There’s no beating around the bush—2020 has been a tough year for the United States. As we approach the halfway point, we’ll be reckoning with more than 100,000 deaths from the COVID-19 pandemic, fierce civil unrest, and an uncertain economic climate. No matter who you are or where you live, it’s a heavy burden to bear. As stress skyrockets, new reports find that roughly a third of all Americans show signs of clinical anxiety or depression. According to the CDC, elevated levels of anxiety, stress, and depression are common during outbreaks. To cope, the agency recommends meditation, stretching, a healthy diet, regular exercise, and plenty of sleep. One thing the CDC doesn’t recommend? Alcohol consumption.
High levels of alcohol consumption have been shown to increase stress and reduce immune system function. But, that hasn’t stopped Americans from heading to the liquor store in huge numbers. During the week ending March 21, for instance, sales of alcoholic beverages shot up 55% compared with the same period in 2019, according to a Nielsen report.
Beyond the short-lived pains of a hangover and increased risk of infection, high levels of alcohol consumption have been scientifically proven to increase the risk of a much more serious disease: cancer. So, before you turn to the bottle to help ease the stresses of a tough year, remember that drinking alcohol can increase the risk of these five cancers:
Head and neck cancers
Alcohol consumption is a major risk factor for certain head and neck cancers, like those of the oral cavity (excluding the lips), the throat, and the larynx. In fact, having approximately ≥ 3.5 drinks per day can double or triple the likelihood of developing these types of cancer. Even worse, the risk is much higher in people who consume alcohol and use tobacco.
Head and neck cancers account for about 4% of all cancers in the United States, affecting roughly 65,000 people per year. Many head and neck cancers can be cured, especially if caught early. The most common treatments include surgery, radiation therapy, chemotherapy, and targeted therapy. Overall, the 5-year relative survival rate for head and neck cancers is about 66%.
Like head and neck cancers, alcohol consumption is a major risk factor for a type of esophageal cancer called esophageal squamous cell carcinoma—the most prevalent esophageal cancer worldwide. This cancer occurs most often in the upper and middle portions of the esophagus and can cause complications like pain, obstruction of the esophagus, and bleeding in the esophagus. Esophageal cancer is common and deadly. The sixth most common cancer worldwide, the disease has a 5-year survival rate of just 47%.
Alcohol consumption is not only a major independent risk factor for liver cancer but also a primary cause of the disease. Regular alcohol consumption can lead to inflammation and scarring in the liver, which is thought to play a role in the development of cancer. Men are about three times more likely to receive a diagnosis of liver cancer than women.
Since 1980, the US incidence of liver cancer has tripled while US death rates have more than doubled. Despite the fact that the 5-year survival rate for liver cancer has risen substantially in the last 4 decades, it remains very poor overall. Just 18% of people with liver cancer are expected to survive 5 years after diagnosis.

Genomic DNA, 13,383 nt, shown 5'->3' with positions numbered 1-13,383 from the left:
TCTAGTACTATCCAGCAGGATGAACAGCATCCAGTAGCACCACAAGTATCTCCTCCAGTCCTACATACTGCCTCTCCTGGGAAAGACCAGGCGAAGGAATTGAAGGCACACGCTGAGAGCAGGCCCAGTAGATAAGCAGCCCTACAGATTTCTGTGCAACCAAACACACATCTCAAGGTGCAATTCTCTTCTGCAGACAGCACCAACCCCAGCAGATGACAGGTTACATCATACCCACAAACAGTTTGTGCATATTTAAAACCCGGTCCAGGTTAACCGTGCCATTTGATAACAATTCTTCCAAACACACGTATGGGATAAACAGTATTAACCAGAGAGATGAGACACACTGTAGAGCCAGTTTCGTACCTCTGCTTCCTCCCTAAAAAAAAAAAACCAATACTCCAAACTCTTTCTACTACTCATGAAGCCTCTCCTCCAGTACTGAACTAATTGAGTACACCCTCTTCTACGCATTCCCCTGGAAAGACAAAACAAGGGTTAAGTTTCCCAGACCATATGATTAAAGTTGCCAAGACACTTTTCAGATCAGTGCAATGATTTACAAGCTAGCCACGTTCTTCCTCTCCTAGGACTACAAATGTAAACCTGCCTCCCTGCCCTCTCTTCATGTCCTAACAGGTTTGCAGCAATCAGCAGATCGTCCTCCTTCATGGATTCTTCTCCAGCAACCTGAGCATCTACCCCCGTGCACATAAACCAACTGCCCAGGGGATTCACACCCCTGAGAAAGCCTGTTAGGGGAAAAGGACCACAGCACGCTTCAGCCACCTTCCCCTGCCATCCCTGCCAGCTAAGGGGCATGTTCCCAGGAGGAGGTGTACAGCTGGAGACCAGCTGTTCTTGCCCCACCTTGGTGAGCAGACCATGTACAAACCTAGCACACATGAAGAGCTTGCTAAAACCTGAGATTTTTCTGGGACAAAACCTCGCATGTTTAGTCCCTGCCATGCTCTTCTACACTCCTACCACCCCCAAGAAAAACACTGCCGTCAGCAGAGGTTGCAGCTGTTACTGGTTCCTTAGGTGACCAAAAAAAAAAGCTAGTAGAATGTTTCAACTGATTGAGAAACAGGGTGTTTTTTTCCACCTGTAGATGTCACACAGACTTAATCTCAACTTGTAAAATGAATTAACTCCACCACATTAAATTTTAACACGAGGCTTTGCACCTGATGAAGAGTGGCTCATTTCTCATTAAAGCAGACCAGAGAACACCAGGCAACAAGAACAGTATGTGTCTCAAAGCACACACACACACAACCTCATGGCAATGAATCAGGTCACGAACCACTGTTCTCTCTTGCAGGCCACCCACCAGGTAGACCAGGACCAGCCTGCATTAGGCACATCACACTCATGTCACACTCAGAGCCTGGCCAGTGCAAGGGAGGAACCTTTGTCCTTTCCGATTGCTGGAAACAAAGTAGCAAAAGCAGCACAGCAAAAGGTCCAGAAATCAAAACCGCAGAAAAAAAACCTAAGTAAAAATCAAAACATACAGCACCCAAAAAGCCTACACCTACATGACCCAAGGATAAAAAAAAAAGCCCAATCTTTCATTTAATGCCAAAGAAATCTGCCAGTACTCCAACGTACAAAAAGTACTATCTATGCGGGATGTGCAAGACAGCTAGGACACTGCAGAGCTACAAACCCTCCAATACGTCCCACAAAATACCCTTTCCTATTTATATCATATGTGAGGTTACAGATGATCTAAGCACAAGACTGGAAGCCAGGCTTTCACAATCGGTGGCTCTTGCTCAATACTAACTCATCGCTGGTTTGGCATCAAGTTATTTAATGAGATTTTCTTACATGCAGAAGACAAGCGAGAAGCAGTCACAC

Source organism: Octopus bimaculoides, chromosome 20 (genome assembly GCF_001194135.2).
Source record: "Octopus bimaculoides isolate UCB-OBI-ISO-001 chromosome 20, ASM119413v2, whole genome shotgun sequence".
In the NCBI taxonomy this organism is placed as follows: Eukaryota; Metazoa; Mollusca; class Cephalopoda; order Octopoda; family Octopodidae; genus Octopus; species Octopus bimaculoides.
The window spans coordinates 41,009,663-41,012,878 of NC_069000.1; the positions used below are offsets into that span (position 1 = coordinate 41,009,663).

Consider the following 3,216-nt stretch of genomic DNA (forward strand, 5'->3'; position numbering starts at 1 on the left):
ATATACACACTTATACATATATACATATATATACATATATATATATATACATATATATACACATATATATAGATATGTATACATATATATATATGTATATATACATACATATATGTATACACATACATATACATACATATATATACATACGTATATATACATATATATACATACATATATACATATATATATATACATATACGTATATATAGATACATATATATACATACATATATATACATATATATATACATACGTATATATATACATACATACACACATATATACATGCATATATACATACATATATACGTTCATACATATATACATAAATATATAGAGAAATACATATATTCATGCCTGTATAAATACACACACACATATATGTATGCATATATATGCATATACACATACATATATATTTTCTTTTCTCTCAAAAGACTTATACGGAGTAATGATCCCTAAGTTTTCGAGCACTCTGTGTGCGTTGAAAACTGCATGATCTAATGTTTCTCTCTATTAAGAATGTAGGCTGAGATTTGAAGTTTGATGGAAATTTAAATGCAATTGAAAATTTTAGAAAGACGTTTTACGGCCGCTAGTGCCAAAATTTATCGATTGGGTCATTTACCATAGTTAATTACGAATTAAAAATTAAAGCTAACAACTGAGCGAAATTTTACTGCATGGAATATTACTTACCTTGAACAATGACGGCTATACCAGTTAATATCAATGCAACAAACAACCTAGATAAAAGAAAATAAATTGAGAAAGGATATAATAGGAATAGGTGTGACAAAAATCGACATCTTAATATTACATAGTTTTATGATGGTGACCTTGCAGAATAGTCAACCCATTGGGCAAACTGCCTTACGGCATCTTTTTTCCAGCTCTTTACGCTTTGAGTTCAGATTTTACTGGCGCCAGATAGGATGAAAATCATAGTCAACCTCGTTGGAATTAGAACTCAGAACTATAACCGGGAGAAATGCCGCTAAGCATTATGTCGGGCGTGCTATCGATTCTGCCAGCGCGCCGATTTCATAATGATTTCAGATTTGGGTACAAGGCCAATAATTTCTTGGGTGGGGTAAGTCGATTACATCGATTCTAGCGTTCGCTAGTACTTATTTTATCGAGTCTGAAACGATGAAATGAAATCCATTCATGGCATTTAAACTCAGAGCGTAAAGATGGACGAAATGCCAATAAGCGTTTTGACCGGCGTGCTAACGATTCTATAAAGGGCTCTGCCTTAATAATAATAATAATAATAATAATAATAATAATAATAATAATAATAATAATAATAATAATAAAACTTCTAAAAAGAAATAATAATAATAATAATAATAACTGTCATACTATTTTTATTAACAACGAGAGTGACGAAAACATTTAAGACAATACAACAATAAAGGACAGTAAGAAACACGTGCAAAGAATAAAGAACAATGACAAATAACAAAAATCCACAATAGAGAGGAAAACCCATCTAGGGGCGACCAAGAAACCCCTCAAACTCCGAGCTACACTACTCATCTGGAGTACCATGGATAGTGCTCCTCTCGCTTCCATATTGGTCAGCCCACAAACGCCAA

More than 100 epidemiologic studies have suggested an association between higher levels of alcohol consumption and increased breast cancer risk in women. For instance, a meta-analysis of 53 of these studies concluded that women who drank more than 3 alcoholic beverages per day had 1.5 times the risk of developing breast cancer than nondrinkers. In the Million Women Study in the United Kingdom, which included over 28,000 women with breast cancer, researchers found that every 10 g of alcohol consumed per day was linked to a 12% increase in breast cancer risk.
While breast cancer is the second most common cause of death from cancer in women in the United States, survival rates for breast cancer are excellent. The average 5-year survival rate for women with invasive breast cancer is 91%. The 10-year survival rate remains high at 84%.
Alcohol consumption can also modestly increase the risk of developing cancers in the colon and rectum. In a meta-analysis of 57 cohort and case-control studies that examined the association between alcohol consumption and these diseases, researchers found that people who regularly consumed ≥ 3.5 drinks per day had 1.5 times the risk of developing colorectal cancer compared with nondrinkers or occasional drinkers. What’s more, for every 10 g of alcohol consumed per day, there was a 7% increased risk of colorectal cancer.
People with colorectal cancer can expect 5-year survival rates of about 64%, which is a huge improvement compared with previous decades. Currently, there are more than 1 million colorectal cancer survivors in the United States.
The key takeaway
Modest consumption might be enjoyable in the short term—in fact, red wine can bring modest health benefits when consumed modestly—but it’s clear that when it comes to alcohol, the risks tend to outweigh the benefits.
Even though the ways that alcohol can increase cancer risk are not completely understood, the fact that cancer risk spikes alongside consumption has been extensively proven through scientific study. For those looking to reduce cancer risk, be sure to keep a close eye on the types of alcohol you drink and, more importantly, on the amount of alcohol you consume over time.